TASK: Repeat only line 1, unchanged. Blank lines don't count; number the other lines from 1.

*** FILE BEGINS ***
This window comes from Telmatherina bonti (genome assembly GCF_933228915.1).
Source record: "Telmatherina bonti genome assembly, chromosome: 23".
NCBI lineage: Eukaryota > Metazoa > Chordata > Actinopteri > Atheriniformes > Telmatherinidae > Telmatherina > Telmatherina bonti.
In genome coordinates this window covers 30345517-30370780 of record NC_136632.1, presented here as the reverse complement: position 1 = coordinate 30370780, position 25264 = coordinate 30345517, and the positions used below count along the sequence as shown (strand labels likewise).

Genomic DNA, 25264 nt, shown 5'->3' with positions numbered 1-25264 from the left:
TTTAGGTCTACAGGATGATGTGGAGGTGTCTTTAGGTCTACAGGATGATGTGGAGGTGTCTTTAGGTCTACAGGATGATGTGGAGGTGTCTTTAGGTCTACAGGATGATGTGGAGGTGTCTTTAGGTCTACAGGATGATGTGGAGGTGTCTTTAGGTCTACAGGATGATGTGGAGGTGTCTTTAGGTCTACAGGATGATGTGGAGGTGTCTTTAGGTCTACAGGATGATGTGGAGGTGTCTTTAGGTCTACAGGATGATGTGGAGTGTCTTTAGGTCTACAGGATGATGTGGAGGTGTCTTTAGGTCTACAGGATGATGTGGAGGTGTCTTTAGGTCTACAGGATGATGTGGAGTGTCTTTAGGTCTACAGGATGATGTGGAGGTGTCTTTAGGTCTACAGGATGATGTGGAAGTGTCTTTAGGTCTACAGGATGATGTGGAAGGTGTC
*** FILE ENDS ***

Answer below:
This window comes from Telmatherina bonti (genome assembly GCF_933228915.1).